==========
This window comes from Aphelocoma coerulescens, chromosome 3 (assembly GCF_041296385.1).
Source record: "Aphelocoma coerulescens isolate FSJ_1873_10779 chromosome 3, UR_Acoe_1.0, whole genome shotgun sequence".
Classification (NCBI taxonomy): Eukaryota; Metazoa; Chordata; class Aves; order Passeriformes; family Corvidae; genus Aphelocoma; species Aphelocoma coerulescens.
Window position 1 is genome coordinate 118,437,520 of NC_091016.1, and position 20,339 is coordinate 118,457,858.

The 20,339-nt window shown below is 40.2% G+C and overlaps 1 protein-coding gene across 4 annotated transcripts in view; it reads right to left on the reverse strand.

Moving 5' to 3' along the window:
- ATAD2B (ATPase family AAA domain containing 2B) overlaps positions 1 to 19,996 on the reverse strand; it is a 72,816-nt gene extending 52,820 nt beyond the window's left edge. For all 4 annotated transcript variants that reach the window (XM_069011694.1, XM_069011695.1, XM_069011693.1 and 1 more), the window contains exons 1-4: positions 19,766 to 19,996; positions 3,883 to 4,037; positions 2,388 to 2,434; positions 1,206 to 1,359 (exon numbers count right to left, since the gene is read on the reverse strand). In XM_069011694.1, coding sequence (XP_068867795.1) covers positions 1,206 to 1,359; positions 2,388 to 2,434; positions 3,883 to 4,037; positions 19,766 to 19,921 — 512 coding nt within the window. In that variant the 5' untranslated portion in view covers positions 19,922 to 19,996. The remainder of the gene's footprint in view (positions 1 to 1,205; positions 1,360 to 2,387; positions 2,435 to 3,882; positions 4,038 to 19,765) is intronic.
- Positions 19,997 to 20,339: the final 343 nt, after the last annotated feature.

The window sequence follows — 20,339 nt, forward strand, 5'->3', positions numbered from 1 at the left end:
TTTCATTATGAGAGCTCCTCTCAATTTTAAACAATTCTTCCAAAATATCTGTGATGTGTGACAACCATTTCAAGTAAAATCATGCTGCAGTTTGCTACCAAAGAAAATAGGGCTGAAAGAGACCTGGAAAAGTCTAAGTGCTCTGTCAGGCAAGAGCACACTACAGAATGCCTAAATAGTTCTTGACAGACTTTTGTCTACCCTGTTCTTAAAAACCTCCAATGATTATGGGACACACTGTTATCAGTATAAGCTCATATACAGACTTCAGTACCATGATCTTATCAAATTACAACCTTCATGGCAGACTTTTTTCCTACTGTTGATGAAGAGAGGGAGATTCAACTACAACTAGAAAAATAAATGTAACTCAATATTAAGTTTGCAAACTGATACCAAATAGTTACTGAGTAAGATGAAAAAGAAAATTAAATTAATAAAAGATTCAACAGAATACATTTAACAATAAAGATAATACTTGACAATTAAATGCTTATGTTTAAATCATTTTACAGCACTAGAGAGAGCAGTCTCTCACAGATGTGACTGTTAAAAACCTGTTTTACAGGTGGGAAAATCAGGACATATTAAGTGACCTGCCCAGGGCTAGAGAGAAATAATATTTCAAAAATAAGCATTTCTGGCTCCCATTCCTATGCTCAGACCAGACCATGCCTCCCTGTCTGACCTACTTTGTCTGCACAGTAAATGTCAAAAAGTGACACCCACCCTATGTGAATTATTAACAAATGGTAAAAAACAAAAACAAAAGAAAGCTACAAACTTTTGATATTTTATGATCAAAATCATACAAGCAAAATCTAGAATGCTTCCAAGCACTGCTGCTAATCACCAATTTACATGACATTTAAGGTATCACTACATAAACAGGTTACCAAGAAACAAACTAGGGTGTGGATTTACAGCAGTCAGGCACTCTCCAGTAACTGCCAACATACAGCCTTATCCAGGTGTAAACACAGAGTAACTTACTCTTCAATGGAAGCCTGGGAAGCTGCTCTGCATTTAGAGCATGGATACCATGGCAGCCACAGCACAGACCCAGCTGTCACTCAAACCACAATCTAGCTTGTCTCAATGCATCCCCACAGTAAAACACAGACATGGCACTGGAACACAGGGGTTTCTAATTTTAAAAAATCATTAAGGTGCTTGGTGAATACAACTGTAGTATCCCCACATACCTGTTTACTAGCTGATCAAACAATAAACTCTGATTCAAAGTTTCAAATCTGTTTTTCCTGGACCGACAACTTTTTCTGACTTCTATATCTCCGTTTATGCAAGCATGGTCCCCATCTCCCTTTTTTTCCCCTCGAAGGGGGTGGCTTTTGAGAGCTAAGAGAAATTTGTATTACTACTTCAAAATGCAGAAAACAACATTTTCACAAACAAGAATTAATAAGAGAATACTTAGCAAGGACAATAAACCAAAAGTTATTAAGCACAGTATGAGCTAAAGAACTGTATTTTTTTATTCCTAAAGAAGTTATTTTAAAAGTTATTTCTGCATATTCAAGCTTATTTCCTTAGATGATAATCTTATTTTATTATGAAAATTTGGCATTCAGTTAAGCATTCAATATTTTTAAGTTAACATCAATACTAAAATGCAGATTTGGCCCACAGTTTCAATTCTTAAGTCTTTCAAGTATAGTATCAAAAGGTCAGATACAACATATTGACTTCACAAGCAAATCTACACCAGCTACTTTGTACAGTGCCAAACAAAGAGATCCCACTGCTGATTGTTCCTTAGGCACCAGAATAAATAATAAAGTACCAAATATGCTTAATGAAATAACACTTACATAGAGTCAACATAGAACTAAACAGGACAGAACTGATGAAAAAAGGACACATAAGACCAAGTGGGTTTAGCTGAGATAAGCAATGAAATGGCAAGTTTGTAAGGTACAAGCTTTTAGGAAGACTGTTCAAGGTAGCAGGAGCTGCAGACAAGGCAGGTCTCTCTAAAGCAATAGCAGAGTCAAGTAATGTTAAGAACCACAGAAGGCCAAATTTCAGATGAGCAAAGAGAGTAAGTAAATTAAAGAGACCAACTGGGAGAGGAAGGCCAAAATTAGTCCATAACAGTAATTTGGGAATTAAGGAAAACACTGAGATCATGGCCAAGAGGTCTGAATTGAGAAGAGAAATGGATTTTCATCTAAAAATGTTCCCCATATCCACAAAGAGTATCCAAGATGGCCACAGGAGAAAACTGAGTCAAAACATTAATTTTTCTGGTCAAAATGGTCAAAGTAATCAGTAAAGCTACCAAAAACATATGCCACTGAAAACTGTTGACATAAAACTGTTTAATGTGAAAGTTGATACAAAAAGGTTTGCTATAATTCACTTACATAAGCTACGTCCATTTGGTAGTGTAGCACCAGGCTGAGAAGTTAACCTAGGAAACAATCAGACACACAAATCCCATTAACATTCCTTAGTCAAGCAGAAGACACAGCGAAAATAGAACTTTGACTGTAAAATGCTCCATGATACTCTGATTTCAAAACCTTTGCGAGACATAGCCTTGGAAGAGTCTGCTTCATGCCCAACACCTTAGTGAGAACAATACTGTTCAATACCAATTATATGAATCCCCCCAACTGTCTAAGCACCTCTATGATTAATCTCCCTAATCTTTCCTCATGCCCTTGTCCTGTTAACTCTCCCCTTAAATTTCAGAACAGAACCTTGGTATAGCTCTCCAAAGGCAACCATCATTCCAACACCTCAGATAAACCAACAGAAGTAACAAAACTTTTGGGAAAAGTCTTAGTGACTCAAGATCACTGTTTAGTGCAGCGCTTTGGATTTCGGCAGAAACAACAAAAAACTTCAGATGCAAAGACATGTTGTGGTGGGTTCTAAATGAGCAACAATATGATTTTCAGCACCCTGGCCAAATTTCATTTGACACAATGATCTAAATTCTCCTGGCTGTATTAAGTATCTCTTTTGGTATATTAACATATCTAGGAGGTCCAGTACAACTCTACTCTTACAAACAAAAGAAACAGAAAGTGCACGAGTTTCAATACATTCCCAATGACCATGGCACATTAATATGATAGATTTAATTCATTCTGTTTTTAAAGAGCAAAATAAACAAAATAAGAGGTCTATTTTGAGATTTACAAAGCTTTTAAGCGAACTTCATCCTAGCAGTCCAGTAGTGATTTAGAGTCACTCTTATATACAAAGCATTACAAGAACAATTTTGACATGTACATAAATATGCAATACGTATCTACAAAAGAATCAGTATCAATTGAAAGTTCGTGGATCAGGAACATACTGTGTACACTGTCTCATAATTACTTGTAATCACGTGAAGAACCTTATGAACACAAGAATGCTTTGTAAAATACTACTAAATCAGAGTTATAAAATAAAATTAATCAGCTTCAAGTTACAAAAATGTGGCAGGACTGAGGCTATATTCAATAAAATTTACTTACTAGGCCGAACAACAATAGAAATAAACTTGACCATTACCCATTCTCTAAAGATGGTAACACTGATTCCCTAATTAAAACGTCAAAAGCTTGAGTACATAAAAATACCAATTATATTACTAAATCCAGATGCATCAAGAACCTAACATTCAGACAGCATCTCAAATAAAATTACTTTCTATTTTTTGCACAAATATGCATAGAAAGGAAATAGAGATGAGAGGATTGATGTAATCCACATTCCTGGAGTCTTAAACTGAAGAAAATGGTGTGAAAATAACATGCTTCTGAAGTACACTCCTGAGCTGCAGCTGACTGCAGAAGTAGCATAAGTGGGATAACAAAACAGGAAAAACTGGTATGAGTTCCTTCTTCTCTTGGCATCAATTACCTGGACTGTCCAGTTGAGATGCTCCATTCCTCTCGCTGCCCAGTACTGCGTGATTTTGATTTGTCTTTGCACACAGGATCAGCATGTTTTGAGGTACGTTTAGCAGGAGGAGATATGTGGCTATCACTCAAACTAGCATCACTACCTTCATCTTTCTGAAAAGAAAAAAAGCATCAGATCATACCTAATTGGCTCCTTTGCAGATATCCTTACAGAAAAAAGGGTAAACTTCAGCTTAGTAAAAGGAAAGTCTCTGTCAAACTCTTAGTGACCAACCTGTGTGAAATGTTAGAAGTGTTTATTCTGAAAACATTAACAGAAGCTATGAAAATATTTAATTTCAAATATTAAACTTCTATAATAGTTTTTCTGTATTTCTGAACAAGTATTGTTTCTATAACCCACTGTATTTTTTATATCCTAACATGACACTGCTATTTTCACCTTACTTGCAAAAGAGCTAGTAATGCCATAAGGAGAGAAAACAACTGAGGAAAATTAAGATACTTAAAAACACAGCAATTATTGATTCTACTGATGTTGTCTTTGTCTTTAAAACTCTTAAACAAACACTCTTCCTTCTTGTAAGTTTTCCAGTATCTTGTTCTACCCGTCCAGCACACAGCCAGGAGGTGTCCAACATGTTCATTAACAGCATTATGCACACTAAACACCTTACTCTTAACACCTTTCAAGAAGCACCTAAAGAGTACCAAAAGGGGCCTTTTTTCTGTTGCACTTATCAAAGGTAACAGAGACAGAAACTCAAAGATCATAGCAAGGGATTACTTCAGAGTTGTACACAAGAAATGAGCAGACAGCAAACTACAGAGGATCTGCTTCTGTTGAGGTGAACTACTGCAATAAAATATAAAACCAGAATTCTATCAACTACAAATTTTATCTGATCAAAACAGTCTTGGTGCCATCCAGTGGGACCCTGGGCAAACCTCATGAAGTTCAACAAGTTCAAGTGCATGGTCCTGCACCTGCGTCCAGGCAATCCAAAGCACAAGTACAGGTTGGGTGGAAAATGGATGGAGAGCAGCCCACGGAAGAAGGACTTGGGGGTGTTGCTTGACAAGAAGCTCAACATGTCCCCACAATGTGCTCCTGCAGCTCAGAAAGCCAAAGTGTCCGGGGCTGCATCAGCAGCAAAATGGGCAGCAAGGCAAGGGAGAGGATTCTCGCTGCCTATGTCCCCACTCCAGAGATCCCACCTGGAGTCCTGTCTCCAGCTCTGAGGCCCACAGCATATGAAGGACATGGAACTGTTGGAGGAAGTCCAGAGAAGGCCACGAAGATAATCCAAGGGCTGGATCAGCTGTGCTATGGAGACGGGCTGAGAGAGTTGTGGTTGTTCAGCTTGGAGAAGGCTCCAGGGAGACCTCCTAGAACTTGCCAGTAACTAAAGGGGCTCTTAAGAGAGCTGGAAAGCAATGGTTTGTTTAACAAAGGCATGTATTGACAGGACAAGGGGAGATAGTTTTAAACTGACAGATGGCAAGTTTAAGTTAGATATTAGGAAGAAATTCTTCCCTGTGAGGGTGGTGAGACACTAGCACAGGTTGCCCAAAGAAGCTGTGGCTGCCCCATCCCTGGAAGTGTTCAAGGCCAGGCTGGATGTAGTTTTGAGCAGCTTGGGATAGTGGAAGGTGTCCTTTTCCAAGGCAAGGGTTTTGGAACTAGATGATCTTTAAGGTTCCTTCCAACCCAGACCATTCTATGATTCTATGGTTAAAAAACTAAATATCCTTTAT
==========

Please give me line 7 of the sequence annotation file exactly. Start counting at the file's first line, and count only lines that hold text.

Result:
- ATAD2B (ATPase family AAA domain containing 2B) overlaps positions 1 to 19,996 on the reverse strand; it is a 72,816-nt gene extending 52,820 nt beyond the window's left edge. For all 4 annotated transcript variants that reach the window (XM_069011694.1, XM_069011695.1, XM_069011693.1 and 1 more), the window contains exons 1-4: positions 19,766 to 19,996; positions 3,883 to 4,037; positions 2,388 to 2,434; positions 1,206 to 1,359 (exon numbers count right to left, since the gene is read on the reverse strand). In XM_069011694.1, coding sequence (XP_068867795.1) covers positions 1,206 to 1,359; positions 2,388 to 2,434; positions 3,883 to 4,037; positions 19,766 to 19,921 — 512 coding nt within the window. In that variant the 5' untranslated portion in view covers positions 19,922 to 19,996. The remainder of the gene's footprint in view (positions 1 to 1,205; positions 1,360 to 2,387; positions 2,435 to 3,882; positions 4,038 to 19,765) is intronic.